Network Pools – VLAN-Backed
 A virtual distributed switch that’s connected to all ESX servers in the cluster.
 A range of unused VLANs.
How it works:
 The system admin creates the network pool and chooses which vdSwitch to attach
it to, and provides a range of valid VLANs, for example, 100 – 200.
 When VCD needs to create a network, it will create a portgroup on the vdSwitch
and assign it one of the unused VLAN IDs.
 Many networks can co-exist on the same vdSwitch because they are isolated
by the VLAN tag.
 Perceived by some as the most secure network pool type.
 Requires VLANs to exist in the physical network (physical switches and routers).
 VLANs are a limited resource and may not be available at all.
Network Pools – VLAN-Backed
How to use a VLAN-Backed Network Pool:
 Two routed org networks created using the VLAN-backed network pool.
 Two vApps, each using one of the routed org nets.
 In vCenter Server, two portgroups have been created from the network pool
on the vdSwitch
Network Pools – VCDNI backed
Network link layer or segment
 Isolated virtual network exposed as port group (same VM connectivity)
Provides network traffic isolation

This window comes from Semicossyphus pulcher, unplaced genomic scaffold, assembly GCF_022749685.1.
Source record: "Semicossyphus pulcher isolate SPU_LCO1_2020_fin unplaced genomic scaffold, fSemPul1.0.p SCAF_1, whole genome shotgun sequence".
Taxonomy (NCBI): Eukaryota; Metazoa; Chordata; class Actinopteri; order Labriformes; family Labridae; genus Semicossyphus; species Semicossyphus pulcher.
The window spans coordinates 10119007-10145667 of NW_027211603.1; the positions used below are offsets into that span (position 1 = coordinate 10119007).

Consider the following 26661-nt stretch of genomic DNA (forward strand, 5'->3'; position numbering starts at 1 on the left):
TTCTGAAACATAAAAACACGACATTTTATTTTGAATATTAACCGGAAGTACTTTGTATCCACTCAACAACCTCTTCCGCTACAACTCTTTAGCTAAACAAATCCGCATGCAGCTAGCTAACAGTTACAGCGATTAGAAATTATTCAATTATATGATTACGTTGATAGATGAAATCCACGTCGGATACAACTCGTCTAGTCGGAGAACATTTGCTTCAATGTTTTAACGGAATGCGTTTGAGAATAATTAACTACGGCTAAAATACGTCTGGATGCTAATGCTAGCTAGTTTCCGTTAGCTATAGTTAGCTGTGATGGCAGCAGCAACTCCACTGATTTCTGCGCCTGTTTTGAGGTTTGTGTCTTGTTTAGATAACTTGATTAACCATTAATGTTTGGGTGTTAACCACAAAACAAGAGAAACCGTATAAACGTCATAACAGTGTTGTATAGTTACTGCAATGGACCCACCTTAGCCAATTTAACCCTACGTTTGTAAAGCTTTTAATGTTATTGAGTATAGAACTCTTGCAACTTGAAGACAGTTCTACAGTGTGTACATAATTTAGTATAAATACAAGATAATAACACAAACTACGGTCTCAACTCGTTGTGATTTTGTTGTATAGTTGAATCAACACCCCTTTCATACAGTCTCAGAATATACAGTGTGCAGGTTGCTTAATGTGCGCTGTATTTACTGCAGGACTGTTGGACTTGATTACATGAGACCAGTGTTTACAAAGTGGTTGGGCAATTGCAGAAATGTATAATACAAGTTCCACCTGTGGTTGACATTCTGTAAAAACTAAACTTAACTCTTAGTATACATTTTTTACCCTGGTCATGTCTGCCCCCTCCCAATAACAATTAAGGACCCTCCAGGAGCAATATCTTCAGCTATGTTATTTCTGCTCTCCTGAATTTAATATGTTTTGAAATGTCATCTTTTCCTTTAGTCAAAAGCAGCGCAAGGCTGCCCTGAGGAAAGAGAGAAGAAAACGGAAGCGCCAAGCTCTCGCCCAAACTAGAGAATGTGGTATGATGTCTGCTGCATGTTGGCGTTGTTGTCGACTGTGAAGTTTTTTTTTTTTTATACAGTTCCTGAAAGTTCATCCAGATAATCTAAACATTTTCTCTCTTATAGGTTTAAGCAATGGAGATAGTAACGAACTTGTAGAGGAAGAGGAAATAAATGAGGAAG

 Network traffic isolated from other port groups including other isolated
virtual networks
 Network traffic visible only to VMs connected to the virtual networks
Spans hosts
 The same isolated network can be reached by different hosts
Network Pools – VCDNI Protocol
Overlay using MAC-in-MAC Ethernet frame encapsulation
 Private network traffic isolated by frame encapsulation that purely terminates
on ESX hosts
 Physical infrastructure switches do not see or have to deal with this
 Encapsulation adds 24 bytes to the Ethernet frame
− Protocol fragments frames if physical network’s MTU is not large enough
− Recommend increasing MTU size on physical network (if 1500, change to 1600)
 Encapsulated traffic is not encrypted
Network Pools – VCDNI Best Practices
Security and Isolation
 Do NOT connect machines to the underlying transport network directly
‒ VCD NI traffic is un-encrypted and visible to any machine directly connected
to the underlying transport layer
‒ Required to avoid sniffing and spoofing of VCD NI traffic by unmanaged machines
(not managed by VMware vCloud Director)
 Use non-routed LANs/VLANs as transport layer
Network Pools – VCDNI-Backed
 Two vApps, each using a routed vApp network
 In vCenter Server, two portgroups have been created from
the network pool on the vdSwitch, all using VLAN 3930
Network Pools – VXLAN
Ethernet in IP
overlay network
Tunnel between ESX hosts